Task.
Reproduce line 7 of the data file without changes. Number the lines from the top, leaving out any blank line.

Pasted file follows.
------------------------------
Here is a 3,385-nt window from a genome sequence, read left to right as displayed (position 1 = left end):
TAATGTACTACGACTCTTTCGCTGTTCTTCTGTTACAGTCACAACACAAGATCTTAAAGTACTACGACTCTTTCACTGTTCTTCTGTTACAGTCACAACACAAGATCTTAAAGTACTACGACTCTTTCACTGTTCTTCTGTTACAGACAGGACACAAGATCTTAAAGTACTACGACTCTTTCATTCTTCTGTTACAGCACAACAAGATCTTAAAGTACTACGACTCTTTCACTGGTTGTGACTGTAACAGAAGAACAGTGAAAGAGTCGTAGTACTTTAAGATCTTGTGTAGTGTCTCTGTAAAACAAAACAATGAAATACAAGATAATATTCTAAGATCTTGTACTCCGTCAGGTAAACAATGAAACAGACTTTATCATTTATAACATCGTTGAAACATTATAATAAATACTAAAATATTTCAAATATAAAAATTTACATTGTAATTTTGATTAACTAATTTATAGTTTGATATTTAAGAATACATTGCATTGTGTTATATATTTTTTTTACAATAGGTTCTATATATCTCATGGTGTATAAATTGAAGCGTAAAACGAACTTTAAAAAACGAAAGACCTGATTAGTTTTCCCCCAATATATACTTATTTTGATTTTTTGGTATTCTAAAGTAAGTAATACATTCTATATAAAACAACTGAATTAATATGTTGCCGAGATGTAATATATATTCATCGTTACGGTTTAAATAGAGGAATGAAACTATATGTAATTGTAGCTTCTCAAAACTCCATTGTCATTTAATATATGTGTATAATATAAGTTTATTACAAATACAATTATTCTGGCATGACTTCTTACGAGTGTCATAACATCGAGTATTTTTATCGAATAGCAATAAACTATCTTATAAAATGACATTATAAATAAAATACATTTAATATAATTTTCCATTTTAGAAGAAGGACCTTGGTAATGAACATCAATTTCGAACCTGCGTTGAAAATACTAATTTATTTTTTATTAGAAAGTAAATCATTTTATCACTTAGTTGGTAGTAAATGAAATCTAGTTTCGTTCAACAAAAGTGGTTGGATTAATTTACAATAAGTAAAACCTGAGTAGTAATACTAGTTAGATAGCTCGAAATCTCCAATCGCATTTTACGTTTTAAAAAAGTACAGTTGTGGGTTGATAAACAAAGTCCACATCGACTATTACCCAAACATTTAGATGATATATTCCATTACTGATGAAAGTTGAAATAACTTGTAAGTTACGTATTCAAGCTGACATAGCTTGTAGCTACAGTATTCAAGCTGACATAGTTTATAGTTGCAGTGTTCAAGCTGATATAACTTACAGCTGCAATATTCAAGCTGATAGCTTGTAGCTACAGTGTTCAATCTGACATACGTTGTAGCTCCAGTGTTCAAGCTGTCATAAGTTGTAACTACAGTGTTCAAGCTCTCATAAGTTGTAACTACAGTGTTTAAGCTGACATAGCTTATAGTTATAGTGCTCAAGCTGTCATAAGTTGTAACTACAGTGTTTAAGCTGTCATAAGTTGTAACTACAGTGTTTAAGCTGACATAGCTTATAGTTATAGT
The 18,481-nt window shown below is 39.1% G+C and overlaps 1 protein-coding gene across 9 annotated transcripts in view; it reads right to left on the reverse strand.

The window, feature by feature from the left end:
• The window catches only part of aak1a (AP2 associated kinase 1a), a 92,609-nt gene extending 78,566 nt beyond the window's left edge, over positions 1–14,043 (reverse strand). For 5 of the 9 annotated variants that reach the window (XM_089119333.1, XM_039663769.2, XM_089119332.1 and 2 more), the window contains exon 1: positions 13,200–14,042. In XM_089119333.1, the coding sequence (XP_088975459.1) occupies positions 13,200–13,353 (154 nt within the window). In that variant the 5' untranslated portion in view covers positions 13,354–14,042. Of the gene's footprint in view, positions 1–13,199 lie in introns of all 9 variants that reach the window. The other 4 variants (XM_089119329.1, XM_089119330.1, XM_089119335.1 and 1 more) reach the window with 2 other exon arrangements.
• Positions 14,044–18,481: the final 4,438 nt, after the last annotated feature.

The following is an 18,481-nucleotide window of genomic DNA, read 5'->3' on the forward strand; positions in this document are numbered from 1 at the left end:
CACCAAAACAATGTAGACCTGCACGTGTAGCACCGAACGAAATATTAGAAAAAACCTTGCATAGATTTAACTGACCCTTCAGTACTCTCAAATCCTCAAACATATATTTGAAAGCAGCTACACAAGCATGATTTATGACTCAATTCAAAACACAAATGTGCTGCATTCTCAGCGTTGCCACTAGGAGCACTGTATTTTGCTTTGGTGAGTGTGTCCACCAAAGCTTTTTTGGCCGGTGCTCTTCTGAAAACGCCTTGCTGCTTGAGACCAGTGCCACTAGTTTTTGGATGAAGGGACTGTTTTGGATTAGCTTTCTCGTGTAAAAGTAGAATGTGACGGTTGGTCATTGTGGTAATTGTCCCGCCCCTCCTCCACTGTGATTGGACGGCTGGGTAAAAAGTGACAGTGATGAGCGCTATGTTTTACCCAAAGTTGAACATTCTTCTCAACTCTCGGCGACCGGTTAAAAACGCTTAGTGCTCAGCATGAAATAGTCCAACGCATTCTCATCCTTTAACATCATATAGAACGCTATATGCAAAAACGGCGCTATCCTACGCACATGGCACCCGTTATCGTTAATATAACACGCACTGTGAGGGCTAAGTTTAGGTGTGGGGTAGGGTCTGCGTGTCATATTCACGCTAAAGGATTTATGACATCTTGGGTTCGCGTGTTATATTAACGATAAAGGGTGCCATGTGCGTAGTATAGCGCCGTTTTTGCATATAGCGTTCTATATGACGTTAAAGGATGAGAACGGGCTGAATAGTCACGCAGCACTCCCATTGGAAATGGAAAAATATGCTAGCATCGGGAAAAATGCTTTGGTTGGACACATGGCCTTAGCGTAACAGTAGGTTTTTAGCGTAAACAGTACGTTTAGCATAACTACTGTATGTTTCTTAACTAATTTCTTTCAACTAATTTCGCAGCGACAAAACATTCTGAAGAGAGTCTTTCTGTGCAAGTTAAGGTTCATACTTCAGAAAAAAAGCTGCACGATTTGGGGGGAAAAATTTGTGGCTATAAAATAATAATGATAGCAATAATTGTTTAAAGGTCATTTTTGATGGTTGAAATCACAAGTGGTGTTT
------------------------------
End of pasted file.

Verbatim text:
The following is an 18,481-nucleotide window of genomic DNA, read 5'->3' on the forward strand; positions in this document are numbered from 1 at the left end: